A solution to this is a convolutional neural network. A convolutional network is a neural network that has convolutional layers. A convolutional layer swaps out weights and biases for a set of n x n matrixes, called filters, that apply a dot product with the input across sliding windows of the image. For more information on what sliding windows are I suggested reading my blog post on face detection. To learn more about the key concepts of CNNs such as padding, max pooling, check out.
What are convolutional neural networks learning?
Before I talk specifically about neural style transfer, I want to showcase an interesting visualisation of the features that convolutional neural layers are learning.
In general, the first few layers of networks typically learn simple patterns in the data, and deeper layers unearth more complex structures. This phenomena can be shown clearly in convolutional where we can identify parts of images that trigger each filter of each layer the most. The following diagram, taken from the paper "Visualizing and Understanding Convolutional Networks" shows a convolutional network, which has been trained on ImageNet, a open dataset of 1.3 million images, spread over 1000 different classes, and gives a great visualisation on features that are learnt.
The first layer is able to detect edges and colours, the second layer can learn textures and circular objects. Layer 5 is able to detect dog faces and the petals of a flower.
Application: Neural Style Transfer
Touching on Theory
Neural style transfer is a novel application of convolutional neural networks with the key points:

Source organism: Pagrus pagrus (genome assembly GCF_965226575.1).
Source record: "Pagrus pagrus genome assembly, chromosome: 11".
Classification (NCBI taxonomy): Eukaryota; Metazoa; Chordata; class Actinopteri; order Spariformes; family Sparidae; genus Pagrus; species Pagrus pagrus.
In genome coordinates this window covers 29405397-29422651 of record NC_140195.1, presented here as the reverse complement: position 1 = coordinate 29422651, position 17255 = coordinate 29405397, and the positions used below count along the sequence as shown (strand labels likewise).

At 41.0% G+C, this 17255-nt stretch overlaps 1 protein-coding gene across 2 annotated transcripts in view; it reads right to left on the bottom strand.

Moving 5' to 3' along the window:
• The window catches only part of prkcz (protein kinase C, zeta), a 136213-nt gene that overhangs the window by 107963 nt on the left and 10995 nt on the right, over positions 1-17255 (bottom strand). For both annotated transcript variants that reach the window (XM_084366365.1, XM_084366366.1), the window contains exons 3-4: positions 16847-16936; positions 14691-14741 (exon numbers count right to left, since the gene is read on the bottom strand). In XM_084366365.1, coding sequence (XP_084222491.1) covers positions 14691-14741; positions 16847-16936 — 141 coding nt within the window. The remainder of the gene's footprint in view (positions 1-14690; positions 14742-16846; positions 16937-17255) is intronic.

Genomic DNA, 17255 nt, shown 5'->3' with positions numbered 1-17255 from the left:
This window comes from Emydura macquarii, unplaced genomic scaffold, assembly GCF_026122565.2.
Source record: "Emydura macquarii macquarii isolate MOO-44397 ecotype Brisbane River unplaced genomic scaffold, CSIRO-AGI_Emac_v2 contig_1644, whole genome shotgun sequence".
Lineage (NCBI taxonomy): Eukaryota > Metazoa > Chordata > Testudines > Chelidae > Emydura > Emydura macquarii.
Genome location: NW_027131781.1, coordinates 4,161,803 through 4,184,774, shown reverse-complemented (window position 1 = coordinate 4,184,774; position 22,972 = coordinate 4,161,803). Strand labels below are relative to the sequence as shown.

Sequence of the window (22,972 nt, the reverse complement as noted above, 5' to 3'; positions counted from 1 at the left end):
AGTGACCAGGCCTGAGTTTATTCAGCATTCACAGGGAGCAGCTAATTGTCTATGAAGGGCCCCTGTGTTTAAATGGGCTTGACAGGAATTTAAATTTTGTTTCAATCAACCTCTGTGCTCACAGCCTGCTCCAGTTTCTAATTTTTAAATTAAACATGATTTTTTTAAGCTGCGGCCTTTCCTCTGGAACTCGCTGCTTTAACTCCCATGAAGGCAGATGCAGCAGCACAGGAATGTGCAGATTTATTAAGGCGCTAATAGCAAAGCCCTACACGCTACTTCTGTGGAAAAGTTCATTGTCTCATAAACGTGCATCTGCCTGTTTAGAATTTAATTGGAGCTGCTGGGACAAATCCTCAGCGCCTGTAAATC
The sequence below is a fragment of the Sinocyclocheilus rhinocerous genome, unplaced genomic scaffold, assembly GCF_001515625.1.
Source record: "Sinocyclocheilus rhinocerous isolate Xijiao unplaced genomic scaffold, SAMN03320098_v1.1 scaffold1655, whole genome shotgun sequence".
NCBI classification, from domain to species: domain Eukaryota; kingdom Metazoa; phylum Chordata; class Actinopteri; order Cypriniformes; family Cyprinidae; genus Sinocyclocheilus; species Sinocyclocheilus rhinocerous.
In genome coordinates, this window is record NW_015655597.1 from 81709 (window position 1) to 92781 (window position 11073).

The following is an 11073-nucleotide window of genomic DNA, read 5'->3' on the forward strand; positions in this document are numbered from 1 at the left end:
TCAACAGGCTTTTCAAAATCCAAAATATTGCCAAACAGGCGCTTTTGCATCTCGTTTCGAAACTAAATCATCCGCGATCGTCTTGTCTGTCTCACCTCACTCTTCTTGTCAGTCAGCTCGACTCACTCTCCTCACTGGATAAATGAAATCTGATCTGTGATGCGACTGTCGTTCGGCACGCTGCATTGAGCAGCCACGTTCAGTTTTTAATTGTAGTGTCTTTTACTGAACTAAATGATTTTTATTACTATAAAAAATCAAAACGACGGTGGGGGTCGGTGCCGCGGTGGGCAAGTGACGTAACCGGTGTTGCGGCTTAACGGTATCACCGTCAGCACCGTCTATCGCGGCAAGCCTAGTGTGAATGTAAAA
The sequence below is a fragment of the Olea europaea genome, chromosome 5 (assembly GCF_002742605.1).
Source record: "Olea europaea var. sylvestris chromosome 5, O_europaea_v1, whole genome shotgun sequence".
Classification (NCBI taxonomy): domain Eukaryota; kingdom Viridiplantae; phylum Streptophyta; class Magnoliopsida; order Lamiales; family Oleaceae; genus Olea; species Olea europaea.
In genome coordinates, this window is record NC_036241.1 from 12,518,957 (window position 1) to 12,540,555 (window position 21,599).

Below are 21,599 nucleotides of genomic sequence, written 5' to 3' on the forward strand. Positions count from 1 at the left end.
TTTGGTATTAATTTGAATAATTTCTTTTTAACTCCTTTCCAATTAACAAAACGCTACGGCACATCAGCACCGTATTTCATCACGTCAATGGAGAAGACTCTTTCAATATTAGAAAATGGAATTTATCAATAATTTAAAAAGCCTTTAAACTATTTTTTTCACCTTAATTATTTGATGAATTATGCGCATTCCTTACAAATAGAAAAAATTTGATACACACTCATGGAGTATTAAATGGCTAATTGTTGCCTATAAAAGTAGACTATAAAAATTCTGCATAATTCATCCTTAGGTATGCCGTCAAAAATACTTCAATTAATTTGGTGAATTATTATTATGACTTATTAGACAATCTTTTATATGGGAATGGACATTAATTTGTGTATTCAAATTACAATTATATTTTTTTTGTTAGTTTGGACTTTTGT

- ▴ The inputs are a content image C (i.e. an ordinary photograph) and a style image S (i.e. an artsy painting)
- ▴ The output is another image, G
- ▴ The pixels in the generated image G are the parameters that the model learns
- ▴ The cost function consists of a linear combination of a content cost function and a style cost function, which take in the (content image, generated image) and (style image, generated image) in as arguments, respectively.
There are many open source implementations of neural style transfer - all of the ones I have discovered seem to use the VGG network's pretrained weights, and perform gradient descent using the updated style transfer cost function. You can find an example from the Keras documentation, this Towards Data Science post, or this Git repository.
I use the final example as an implementation for neural style transfer. I initially tried to run an optimisation process on my laptop (2019 Macbook Pro 13", 1.4Ghz quad core i5, 8GB ram) but quickly realised it was a horrendously slow process. It was taking ~30 minutes 10 iterations of the model, or around 200 seconds per iteration. I then decided to try out Google Colab, a cloud version of Jupyter notebook that allows you to train on GPUs or TPUs; this massively improved the speed and I was able to complete 1,000 iterations in less than 5 minutes. What's more, you are able to mount your personal Google Drive into whatever instance of Google Colab Notebook you use, and therefore easily store images / code and access these through interactive interface of the notebook.
Below are a few tests of the transfer process completed on a picture I took during my recent trip to Rome. The results are quite impressive, even without much hyperparameter tuning.
Udnie, Francis Picabia
The Starry Night, Vincent Van Gogh
The Water-Lily Pond, Claude Monet